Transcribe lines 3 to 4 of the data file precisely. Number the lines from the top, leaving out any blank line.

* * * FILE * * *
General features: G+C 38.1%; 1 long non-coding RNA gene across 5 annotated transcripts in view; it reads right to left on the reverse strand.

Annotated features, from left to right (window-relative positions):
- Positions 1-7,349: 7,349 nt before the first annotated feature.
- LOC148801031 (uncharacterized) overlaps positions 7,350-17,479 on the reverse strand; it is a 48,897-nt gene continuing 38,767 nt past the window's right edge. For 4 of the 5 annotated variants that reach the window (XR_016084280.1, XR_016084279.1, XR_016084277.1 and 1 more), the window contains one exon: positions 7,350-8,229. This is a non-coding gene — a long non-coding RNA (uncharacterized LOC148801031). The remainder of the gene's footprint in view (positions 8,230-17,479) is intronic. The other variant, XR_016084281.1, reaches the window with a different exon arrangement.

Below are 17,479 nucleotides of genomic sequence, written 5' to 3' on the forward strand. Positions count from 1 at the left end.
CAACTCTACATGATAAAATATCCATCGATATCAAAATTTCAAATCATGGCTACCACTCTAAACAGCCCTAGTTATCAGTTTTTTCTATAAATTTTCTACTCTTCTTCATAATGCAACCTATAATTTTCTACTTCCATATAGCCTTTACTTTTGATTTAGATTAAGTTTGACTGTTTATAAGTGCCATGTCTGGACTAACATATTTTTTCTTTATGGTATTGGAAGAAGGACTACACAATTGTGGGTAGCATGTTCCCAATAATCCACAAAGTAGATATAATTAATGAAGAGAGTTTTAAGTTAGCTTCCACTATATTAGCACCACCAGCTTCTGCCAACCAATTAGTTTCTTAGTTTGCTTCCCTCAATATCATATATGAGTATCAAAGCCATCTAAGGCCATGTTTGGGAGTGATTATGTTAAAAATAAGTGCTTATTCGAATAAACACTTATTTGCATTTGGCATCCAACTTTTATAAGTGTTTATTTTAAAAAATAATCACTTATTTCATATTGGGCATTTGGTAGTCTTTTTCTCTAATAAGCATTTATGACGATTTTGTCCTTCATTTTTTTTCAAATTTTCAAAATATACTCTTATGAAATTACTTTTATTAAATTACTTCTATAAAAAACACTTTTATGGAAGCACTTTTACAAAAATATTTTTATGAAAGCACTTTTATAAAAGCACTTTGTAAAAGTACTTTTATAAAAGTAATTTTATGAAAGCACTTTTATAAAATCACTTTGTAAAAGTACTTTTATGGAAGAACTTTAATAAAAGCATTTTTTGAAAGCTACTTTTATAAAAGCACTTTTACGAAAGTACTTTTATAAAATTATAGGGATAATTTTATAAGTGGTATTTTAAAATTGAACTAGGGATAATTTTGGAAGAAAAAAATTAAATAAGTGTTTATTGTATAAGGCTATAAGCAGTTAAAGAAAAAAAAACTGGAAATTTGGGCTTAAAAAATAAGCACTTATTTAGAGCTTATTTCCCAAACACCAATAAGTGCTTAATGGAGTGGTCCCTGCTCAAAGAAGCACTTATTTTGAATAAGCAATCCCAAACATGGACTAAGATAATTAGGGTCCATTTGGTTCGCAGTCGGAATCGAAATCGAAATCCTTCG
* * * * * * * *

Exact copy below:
- Positions 1-7,349: 7,349 nt before the first annotated feature.
- LOC148801031 (uncharacterized) overlaps positions 7,350-17,479 on the reverse strand; it is a 48,897-nt gene continuing 38,767 nt past the window's right edge. For 4 of the 5 annotated variants that reach the window (XR_016084280.1, XR_016084279.1, XR_016084277.1 and 1 more), the window contains one exon: positions 7,350-8,229. This is a non-coding gene — a long non-coding RNA (uncharacterized LOC148801031). The remainder of the gene's footprint in view (positions 8,230-17,479) is intronic. The other variant, XR_016084281.1, reaches the window with a different exon arrangement.